Ask your healthcare professional how you should dispose of any medicine you do not use.
It is very important that your doctor check your progress at regular visits to make sure that this medicine is working properly. Blood tests may be needed to check for unwanted effects.
This medicine may decrease bone mineral density when used for a long time. A low bone mineral density can cause weak bones or osteoporosis. If you have any questions about this, talk to your doctor.
This medicine may increase the amount of cholesterol and fat in the blood. If this happens, your doctor may give you medicine to lower the cholesterol and fat in the blood.
This medicine may make you dizzy, drowsy, or tired than they are normally. Do not drive or do anything else that could be dangerous until you know how this medicine affects you.
Along with its needed effects, a medicine may cause some unwanted effects. Although not all of these side effects may occur, if they do occur they may need medical attention.
Check with your doctor immediately if any of the following side effects occur:
- Bone fracture
- breast pain
- chest pain
- chills, fever, or flu-like symptoms
- mental depression
- swelling of the feet or lower legs
- Continuing or severe nervousness
- dizziness or lightheadedness
- fast heartbeat
- heart attack
- increased sweating
- pain in the chest, groin, or legs, especially the calves
- severe and sudden, unexplained troubled breathing
- severe, sudden headache
- slurred speech
- sudden loss of coordination
- sudden, severe weakness or numbness in the arm or leg
- swollen glands
- vaginal bleeding
- vision changes
Incidence not known
- Black, tarry stools
- blurred vision
- burning, crawling, itching, numbness, prickling, “pins and needles”, or tingling feelings
- chest discomfort
- dark urine
- decreased vision
- dilated neck veins
- extreme tiredness or weakness
- general tiredness or weakness
- increased need to urinate
- irregular breathing
- irregular heartbeat
- light-colored stools
- painful or difficult urination
- passing urine more often
- sore throat
- sores, ulcers, or white spots on the lips or in the mouth
- unusual bleeding or bruising
- unusual tiredness or weakness
- upper right abdominal pain
- weight gain
- white or brownish vaginal discharge
- yellow eyes and skin
Some side effects may occur that usually do not need medical attention. These side effects may go away during treatment as your body adjusts to the medicine. Also, your health care professional may be able to tell you about ways to prevent or reduce some of these side effects. Check with your health care professional if any of the following side effects continue or are bothersome or if you have any questions about them:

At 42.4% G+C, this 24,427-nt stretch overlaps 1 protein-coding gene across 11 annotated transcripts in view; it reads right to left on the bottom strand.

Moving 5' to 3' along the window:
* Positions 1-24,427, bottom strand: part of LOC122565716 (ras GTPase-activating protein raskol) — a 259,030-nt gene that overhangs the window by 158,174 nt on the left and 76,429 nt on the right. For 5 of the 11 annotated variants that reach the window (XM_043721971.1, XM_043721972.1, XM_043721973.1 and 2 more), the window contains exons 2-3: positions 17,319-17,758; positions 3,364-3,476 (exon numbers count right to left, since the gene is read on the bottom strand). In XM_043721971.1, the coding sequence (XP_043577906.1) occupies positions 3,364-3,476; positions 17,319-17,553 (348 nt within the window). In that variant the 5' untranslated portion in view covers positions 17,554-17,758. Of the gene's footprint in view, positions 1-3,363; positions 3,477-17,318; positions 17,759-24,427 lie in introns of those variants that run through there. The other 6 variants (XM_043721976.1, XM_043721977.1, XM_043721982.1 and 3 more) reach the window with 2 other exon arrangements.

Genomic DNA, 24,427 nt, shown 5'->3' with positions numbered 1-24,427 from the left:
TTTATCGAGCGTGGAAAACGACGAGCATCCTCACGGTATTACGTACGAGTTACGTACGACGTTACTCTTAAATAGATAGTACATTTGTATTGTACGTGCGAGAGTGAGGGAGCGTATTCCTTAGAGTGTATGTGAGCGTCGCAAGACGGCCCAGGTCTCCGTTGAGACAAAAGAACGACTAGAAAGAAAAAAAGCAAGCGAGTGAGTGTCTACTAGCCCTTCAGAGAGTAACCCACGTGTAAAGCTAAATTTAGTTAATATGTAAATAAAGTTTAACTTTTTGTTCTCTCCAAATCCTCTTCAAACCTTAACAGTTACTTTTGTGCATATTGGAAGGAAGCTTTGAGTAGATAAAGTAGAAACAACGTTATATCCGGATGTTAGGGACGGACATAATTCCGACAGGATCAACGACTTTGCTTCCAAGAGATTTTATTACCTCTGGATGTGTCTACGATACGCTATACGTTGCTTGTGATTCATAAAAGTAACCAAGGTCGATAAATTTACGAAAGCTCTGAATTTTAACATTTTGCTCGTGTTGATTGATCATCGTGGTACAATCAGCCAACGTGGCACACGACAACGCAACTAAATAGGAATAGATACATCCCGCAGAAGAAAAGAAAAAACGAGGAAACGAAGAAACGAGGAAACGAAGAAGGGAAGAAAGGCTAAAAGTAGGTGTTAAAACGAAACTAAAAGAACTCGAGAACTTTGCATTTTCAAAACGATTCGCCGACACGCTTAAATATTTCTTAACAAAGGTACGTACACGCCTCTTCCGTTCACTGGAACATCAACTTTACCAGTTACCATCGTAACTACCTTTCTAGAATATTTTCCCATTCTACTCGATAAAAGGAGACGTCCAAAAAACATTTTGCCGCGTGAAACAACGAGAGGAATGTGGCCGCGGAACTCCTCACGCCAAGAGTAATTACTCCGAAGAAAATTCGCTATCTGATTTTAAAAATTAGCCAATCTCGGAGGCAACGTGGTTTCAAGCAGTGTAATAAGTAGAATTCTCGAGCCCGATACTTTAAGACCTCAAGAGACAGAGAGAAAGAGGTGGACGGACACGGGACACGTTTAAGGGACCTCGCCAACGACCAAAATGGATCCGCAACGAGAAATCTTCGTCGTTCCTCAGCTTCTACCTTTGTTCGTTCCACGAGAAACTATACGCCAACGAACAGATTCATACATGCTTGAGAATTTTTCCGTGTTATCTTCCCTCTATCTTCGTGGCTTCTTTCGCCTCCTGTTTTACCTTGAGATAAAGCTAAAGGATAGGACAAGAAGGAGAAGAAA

- Back pain
- bone pain
- hot flashes (sudden sweating and feeling of warmth)
- joint pain
- muscle pain
- dry mouth
- increased thirst
- loss of appetite or weight loss
- metallic taste
- skin rash or itching
- spinning or whirling sensation causing loss of balance
- stomach pain or upset
- trouble sleeping
Incidence not known
- Bad, unusual, or unpleasant (after) taste and thirst
- being forgetful
- change in taste
- dryness of the skin
- hair loss
- hives or welts
- increased appetite
- red, sore eyes
- redness of the skin
- swelling or inflammation of the mouth
Other side effects not listed may also occur in some patients. If you notice any other effects, check with your healthcare professional.
Letrozole is possibly the most powerful aromatase inhibitor for preventing gyno and this should be your ultimate goal: to stop the condition from starting to develop at all while you’re using steroids. Prevention is better than cure when it comes to gyno, but if you do find that you’re starting to get those early signs then Letrozole has in some cases stopped them and reversed them.
Fully developed gyno can’t be reversed by Letrozole or any other drug (only surgery) but it is a very effective AI overall for gyno and other estrogen related effects. As yet there are no known studies proving just how effective Letrozole might be at reversing or improving gyno, unlike with the SERM Nolvadex which has shown in studies to deliver very positive improvements to men with gyno.
If you enjoyed this guide and would like more real, NO-BS information on cycling steroids, then pick up Straight From the Underground (my recommended underground steroid handbook). Everything in this book is based on first hand experience, not theory.